Putting forward the motion to opt in was “an incredibly difficult decision,” said Councillor Humfryes. But, it was an issue that hit close to home. In making her case, Councillor Humfryes cited the experiences of her own daughter who, over a decade ago as a 15-year-old high school student decided to celebrate her birthday with friends, one of whom brought black market cannabis that was laced with rat poison.
She and their family dealt with the consequences of that for a number of years, she said.
“I am not suggesting a legalized retail store could have prevented that, or that [it wouldn’t have] happened to my daughter or any other children, but…kids are going to make mistakes and we have to guide them as parents and grandparents, and we have to be their constant conscience. I have never tried, I am not a user, I don’t intent to use cannabis. I don’t judge anyone who does because if you need it, you need it. If you like it, go for it. I won’t judge anybody, but I try to help and protect my children. My daughter made a mistake. If she could have asked an older person to go in and buy that, she could have avoided that issue and she probably would never have tried it again, and she wouldn’t have the ongoing lingering effects she has until this date.
“These retail stores will provide a safe and regulated place for people to obtain a legalized substance. This is the first step in trying to get the illegal drugs off our streets, here in Aurora, and making them safe.”

Councillor Gilliland said she was “not thrilled” that the onus of opting in our out was left to municipalities across Ontario, but that was the situation that faced Council and it was a decision she “struggled” with. Her decision, she said, was solely about retail and not the morality of cannabis use, but it is hard not to get “caught up in an emotional conclusion versus a factual conclusion.”
“Retail is here an inevitably it will be all around us,” she said. “Yes, some towns have opted out because of uncertainty, however we live in a world of change, that is constantly evolving and one of the main objectives of legalizing cannabis is to fight and eliminate illegal operations and reduce access to our youth.
“It would be naïve for us to believe that opting out would reduce illegal activity. If youth really want cannabis, they can go down to [online apps] and have it delivered to them within an hour, or maybe they will just go across the street and purchase it out of someone’s coat pocket. Are we really going to hide our heads in sand and simply ignore that this is already happening in our back yard? I understand there is uncertainty, but I am even more concerned with the easy access to fentanyl-laced cannabis.”
She conceded there is still a “stigma” surrounding cannabis, but the first step is educating the public about the product and “pushing out illegal operators.”
“By choosing to limit access to this product, it is counterproductive to what the Government is trying to achieve, which is protecting our youth and our public health and safety. We really need to take the bull by the horns by investing in protecting these factors to strengthen our enforcement, our public health and safety of a federally and provincially regulated and legal product.”

With three votes already in favour, Councillor Gallo’s vote to opt in was the deciding vote. After listening to the 27 delegates, he said it was “clear we live in a compassionate town” but it was also one of “the most difficult decisions” he has had to make in his seven years on Council.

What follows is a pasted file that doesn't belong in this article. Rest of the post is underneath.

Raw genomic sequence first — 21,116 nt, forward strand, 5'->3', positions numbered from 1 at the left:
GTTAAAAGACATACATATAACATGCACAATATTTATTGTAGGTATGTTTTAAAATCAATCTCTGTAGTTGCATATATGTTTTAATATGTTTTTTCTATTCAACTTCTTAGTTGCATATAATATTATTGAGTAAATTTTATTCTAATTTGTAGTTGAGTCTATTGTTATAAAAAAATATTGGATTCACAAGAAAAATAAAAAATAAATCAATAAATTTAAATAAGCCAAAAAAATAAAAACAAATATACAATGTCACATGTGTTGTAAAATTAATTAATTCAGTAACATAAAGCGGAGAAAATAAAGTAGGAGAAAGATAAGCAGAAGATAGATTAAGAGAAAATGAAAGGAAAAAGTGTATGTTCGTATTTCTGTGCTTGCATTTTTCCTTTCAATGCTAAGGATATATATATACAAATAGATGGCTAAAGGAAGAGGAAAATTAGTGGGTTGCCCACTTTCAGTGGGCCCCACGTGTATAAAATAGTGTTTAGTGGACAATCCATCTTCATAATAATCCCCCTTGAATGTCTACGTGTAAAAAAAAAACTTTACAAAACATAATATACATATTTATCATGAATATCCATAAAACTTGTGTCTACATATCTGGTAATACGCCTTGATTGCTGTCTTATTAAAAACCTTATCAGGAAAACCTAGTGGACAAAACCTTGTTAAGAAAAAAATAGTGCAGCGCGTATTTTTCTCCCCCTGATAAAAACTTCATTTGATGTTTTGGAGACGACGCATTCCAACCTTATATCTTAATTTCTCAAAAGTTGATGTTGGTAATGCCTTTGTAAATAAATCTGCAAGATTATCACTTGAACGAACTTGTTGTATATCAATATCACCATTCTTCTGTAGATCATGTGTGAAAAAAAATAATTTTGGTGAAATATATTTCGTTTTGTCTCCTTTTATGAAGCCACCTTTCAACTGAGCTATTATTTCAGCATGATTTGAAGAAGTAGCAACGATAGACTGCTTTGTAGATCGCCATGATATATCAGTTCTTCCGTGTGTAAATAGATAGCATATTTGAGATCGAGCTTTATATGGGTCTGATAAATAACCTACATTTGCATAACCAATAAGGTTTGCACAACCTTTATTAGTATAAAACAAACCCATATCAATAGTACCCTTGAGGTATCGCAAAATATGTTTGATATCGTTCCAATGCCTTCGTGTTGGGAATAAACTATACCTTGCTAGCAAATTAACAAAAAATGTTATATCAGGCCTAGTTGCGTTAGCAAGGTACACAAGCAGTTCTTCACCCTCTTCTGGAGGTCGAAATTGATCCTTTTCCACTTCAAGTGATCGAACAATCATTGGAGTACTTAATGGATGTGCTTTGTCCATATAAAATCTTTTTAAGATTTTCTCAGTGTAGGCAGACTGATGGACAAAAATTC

“I have two teenage children. It is quite personal for me. I have never smoked cannabis, I have no desire to smoke it, and I certainly at my kids age don’t want them to smoke it. When they reach the age they legally can, it is entirely up to them if they want. I have some significant issues with what is before us and what has been presented before us,” said Councillor Gallo, noting he would have preferred the LCBO-style retail model for cannabis sales proposed by the previous provincial government.
Supporting his decision, he said it was his understanding that stores would be “highly regulated” and retailers would face significant penalties if they didn’t comply with regulations, including selling the products to people under the age of 19.
“Overall, my thoughts are that we live in a free society,” he said. “It is a regulated legal product and how can I sit here and say no to having a legal, regulated product being sold at a retail store?” he said. “I have difficulty with that. I wish I could have hung my hat onto something and I was hopeful tonight someone would have convinced me otherwise and I would have been happy to move in a different direction.”
Concluding his remarks, he said he asked representatives of the York Regional Police whether or not Aurora allowing retail cannabis stores would result in an increase in crime, and the answer was no.

Although the decision had already been made with Councillor Gallo’s position, Councillor Gaertner’s statement that she was in favour of opting in caused the crowd to erupt.
After Council members left the Chamber for five minutes waiting for the shouting to die down, she returned to finish outlining her position.
“Unfortunately, the Provincial Government has put us in this position,” she said. “The past provincial government had the model of retail outlet the way we do alcohol and, in my opinion, would have been the fairest and best way. Saying that, at present the reality is that cannabis is being sold illegally in Aurora. In my opinion, the legal sale of a legal substance in a retail store, is in the public’s best interest. A properly regulated, self-regime with quality control under the guidance of staff, are significant to the health and safety of the public.”